Soil & Water
We primarily utilize three strategies to regenerate our soil and capture the rain: 1) sub-soiling, 2) holistic grazing management and 3) cover cropping. Below is a brief summary of each. Check out our Ecological Verification page to see the scientific results of our practices.
For more information contact Travis & Mandy by e-mail: email@example.com
The pictures say it all! These pictures were taken in 2012. We were in the middle of the worst drought on record for Medina County, Texas. In 2011 we recorded about 6 inches of rain on the ranch and about 8 inches in 2012. The first picture with me and my good friend and former intern Chris Niels sitting on the tractor in Spring of 2012. We pulled a single shank Bison sub-soiler with my grandfathers old Ford 5000 tractor. This pasture is located near our home on top of the hill and is unrecognizable today if compared to this picture. The soil was so hard and compact that we had to weigh the sub-soiler with tractor wheel weights and fill the tractor tires with water. We ripped do a depth of about 29 inches. The picture to the right is in the Fall of 2012. It didn’t rain all summer and we had a few small rains early Fall. Look at where the grass grew! This initial experiment made me a believer.
An observer needs to understand a few things about our soil. To put things into perspective we are in a heavy clay loam. When it rains and there is no vegetation cover the soil moistens at the top, the wet clay expands and the water simply “sheds” off. The water is not captured where it falls and instead makes its way rapidly to the creek and before you know it ends up in the Gulf of Mexico. Sub-soiling rips open the soil so that when rainfall events do occur it captures that water and allows it to infiltrate deep into the soil. Sub-soiling also offers another major benefit, aeration. By allowing the soil to “breathe” we are creating habitat for soil life and conditions for plants to thrive.
We now pull a double shank sub-soiler with our John Deere 4055. It can cover a lot more ground in less time. We are still sub-soiling pastures every other year or so and continuing to see amazing results.
Disclaimer: We DO NOT recommend sub-soiling for every type of soil. It’s all about context folks.
Holistic Grazing Management
Holistic grazing management is the foundation of our soil & water conservation practices. If the the cattle, sheep or poultry aren’t managed properly the vegetation and soil will respond negatively. Depending on which pasture and the vegetation that it consists of we utilize a one to seven day rotation. The one day rotations are in our grass pastures and the longer, seven day rotations are in the heavily forested areas. The trick though isn’t how often you are rotating the livestock, it’s how long of a rest period are you giving your pastures. We shoot for a 180 day rest period, but that is also flexible depending on the vegetation community, temperature and rainfall patterns. Holisitic grazing is an art that takes many years of experience with livestock and the land to fine tune.
To achieve good grazing management we use two primary tools: 1) electric fencing and 2) portable watering system. To move cattle or other ungulates where you want them to be they need to be confined and they need water. These are the two major upfront costs to this system, but once they are in place it really pays off. We have basically doubled our stocking rate on our ranches using this management system. This means more profit per acre! No rancher is going to complain about that.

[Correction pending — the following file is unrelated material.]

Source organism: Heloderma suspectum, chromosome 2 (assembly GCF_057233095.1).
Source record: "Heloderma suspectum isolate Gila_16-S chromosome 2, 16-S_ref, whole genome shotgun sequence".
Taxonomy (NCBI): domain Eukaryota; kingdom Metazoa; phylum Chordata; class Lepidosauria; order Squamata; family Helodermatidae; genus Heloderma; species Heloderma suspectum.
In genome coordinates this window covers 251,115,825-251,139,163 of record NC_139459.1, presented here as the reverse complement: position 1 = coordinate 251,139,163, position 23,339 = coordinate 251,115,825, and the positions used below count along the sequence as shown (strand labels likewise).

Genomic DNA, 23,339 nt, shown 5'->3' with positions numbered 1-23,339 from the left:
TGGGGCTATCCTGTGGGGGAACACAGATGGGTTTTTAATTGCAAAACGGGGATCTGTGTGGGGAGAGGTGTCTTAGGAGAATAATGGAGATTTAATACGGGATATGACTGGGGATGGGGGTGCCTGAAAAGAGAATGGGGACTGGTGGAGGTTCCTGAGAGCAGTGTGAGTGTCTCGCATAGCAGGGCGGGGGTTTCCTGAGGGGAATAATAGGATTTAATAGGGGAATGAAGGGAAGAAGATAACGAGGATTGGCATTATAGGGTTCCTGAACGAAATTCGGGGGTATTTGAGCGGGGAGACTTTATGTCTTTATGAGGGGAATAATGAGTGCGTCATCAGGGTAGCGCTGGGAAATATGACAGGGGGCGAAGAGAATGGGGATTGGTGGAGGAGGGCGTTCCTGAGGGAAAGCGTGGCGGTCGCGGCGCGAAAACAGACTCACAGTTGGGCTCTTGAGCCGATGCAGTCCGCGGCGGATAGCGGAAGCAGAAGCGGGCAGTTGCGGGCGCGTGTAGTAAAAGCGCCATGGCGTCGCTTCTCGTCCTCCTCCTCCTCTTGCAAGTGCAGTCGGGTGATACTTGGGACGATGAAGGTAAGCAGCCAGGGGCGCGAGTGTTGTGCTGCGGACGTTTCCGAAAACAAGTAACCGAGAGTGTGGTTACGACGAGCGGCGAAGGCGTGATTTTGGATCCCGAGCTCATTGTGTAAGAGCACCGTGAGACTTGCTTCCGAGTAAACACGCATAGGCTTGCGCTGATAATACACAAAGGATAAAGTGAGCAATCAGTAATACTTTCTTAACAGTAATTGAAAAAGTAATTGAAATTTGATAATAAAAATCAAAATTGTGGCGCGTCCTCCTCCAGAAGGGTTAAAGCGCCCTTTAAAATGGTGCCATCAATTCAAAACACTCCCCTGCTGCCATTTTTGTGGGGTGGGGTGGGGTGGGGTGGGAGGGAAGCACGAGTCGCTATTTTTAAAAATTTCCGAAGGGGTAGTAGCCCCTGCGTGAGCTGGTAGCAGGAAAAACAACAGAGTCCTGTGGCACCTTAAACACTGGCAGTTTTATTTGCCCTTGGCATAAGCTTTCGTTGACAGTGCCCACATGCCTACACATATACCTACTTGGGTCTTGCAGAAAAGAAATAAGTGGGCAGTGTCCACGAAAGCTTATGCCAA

The plants and soil are what ultimately benefit from this management system. When we graze these pastures we strive to leave half of the plant and no less than 1/3. By doing so we are giving the plants a chance to rapidly recover once grazed. Most of the vegetation is trampled onto the soil surface by hoof action. Remember we are talking high density grazing when you put 100 head of cattle on 4 acres for one day. Our soil tests show that organic matter and soil nutrients have increased substantially, our pastures are thriving and the overall ecology is benefiting.
Cover cropping our perennial pastures during the Fall and Winter is another strategy for building soil and improving grazing. We have been experimenting with various mixes and applications for years. Our technique is very basic and cost effective. We begin our cover crop seeding around October 1. When the cattle are stocked at a high density in our perennial grass pastures we seed the cover crop using a broadcast seeder on the back of our old John Deere 2020. This tractor is light and maneuverable, which is perfect for driving across rough pastures seeding cover crops. We typically use a mix that consists of cereal grains, broad leaf forbs and nitrogen fixers. The mix we use varies with timing and rainfall, but one of our favorites is oats, ryegrass, daikon radish and arrowleaf clover. For our fall mixes we also use other varieties such as triticale, wheat, hubam clover, crimson clover and purple top turnips. For our summer mixes we primarily use nitrogen fixers such as lablab and iron/clay cowpeas.
Winter cover crops have greatly benefited our soil program by covering the soil with green vegetation during a time of the year when there is often a lack of it. Keeping the soil covered is important to soil health. During the summer it keeps the soil cool and moist. During the fall it maintains moisture when the dry wind is blowing 40 mph from the North. Cover cropping has also improved our grazing program substantially by filling in the “gaps” when our perennial pastures are dormant. This has allowed us to substantially reduce the need to feed hay.
Disclaimer: Once again it’s all about context. Use the seeds that are adapted to your climate and soils.